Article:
Circadian biology and Alzheimer's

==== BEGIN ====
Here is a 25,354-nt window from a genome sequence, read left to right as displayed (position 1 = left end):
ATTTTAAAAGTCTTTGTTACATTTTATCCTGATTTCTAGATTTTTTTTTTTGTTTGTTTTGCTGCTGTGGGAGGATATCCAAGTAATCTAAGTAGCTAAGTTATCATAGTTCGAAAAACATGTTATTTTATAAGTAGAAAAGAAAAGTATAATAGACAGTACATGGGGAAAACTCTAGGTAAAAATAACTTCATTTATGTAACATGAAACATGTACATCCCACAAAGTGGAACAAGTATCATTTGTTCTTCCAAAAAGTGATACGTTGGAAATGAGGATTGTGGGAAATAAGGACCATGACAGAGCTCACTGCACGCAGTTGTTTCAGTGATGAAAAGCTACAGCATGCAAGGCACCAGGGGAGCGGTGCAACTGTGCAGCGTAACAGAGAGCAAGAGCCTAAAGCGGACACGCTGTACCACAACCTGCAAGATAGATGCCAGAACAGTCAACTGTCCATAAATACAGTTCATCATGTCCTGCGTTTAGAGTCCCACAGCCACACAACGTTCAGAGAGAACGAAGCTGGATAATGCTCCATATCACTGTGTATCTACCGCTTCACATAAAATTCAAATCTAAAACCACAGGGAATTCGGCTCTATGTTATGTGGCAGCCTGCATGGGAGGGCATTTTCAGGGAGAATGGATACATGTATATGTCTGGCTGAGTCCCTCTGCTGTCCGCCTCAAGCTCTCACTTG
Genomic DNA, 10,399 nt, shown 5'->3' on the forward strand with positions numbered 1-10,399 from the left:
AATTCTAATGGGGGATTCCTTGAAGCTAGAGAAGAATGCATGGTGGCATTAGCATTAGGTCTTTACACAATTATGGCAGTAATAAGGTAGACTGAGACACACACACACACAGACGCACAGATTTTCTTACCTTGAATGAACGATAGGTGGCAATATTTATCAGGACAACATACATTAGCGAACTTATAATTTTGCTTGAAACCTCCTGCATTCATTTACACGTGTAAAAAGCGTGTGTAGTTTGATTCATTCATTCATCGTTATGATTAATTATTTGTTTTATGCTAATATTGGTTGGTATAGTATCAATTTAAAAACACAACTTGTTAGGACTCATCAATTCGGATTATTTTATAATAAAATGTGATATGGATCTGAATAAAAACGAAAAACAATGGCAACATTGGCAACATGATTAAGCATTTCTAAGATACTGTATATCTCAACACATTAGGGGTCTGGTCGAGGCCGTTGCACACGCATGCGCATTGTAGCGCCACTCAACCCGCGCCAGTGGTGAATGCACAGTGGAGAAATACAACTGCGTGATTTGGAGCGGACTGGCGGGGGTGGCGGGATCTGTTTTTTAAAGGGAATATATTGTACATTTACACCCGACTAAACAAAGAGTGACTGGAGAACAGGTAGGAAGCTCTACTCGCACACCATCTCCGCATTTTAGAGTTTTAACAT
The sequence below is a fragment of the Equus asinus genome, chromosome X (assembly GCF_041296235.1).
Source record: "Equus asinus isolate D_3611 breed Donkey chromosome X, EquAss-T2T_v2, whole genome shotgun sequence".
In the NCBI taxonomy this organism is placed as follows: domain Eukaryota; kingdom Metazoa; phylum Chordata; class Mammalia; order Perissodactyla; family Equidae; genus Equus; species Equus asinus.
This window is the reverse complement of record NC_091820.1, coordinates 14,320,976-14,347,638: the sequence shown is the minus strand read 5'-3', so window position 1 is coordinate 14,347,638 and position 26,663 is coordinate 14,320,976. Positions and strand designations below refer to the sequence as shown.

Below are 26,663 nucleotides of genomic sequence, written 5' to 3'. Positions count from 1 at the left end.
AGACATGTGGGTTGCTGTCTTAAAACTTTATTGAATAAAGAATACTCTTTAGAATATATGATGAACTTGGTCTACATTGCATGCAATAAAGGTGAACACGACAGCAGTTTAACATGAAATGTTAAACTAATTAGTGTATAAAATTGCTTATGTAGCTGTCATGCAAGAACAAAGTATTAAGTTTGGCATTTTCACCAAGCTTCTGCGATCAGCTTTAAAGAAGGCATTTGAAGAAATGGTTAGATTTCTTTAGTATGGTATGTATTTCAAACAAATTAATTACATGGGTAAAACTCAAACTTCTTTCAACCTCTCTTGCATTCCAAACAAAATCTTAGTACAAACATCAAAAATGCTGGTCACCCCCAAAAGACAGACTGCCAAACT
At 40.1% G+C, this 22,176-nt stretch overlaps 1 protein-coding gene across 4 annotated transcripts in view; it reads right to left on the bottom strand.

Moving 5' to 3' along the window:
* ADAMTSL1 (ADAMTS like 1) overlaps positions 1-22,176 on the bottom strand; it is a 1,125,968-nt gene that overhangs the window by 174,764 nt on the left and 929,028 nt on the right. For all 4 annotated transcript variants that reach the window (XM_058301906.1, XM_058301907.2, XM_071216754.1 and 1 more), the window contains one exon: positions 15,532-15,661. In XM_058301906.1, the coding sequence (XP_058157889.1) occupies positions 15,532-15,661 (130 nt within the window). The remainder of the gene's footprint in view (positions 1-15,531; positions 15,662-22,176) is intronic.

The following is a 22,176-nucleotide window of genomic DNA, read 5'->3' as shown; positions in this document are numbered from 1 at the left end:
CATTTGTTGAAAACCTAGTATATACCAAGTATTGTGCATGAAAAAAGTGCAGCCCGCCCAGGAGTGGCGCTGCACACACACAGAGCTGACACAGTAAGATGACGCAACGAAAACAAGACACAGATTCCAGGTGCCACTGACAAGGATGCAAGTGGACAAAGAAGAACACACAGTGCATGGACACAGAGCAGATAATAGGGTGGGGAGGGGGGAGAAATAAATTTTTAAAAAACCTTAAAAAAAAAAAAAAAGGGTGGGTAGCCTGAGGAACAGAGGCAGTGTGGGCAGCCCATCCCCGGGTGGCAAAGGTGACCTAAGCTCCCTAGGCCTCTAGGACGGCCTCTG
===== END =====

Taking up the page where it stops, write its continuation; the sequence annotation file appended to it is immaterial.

Alzheimer’s disease (AD) is a progressive neurodegenerative disorder featuring amyloid-β (Aβ) deposition as insoluble plaques and intracellular Tau aggregates as neurofibrillary tangles (NFTs). The amplitude of circadian rhythmicity dampens during healthy aging but is more pronounced in neurodegenerative diseases such as AD. Healthy circadian rhythms regulate processes that protect against neurodegeneration (i.e. redox homeostasis, inflammation, proteostasis)and when disrupted, exacerbates AD risk and pathology. We hypothesize that re-establishing healthy central and peripheral biological rhythms will delay the onset and slow the progression of AD. We are now testing this idea by limiting light and food access to an 8-hour period per day (time restricted feeding and light, TRF/L) to consolidate and strengthen circadian rhythm amplitude in an AD mouse model. We are determining if this strategy improves metabolic, cognitive or pathological AD symptoms. While the AD field is a new direction for the Güler Lab, we have ongoing collaborations with Drs. Ferris and Bloom, local experts in AD metabolism and cellular biology. Coupled with our experience in circadian behaviors and entrainment, we are in a unique position to determine whether imposed synchronization of the central circadian clock improves AD pathology and physiology while diminishing cognitive decline.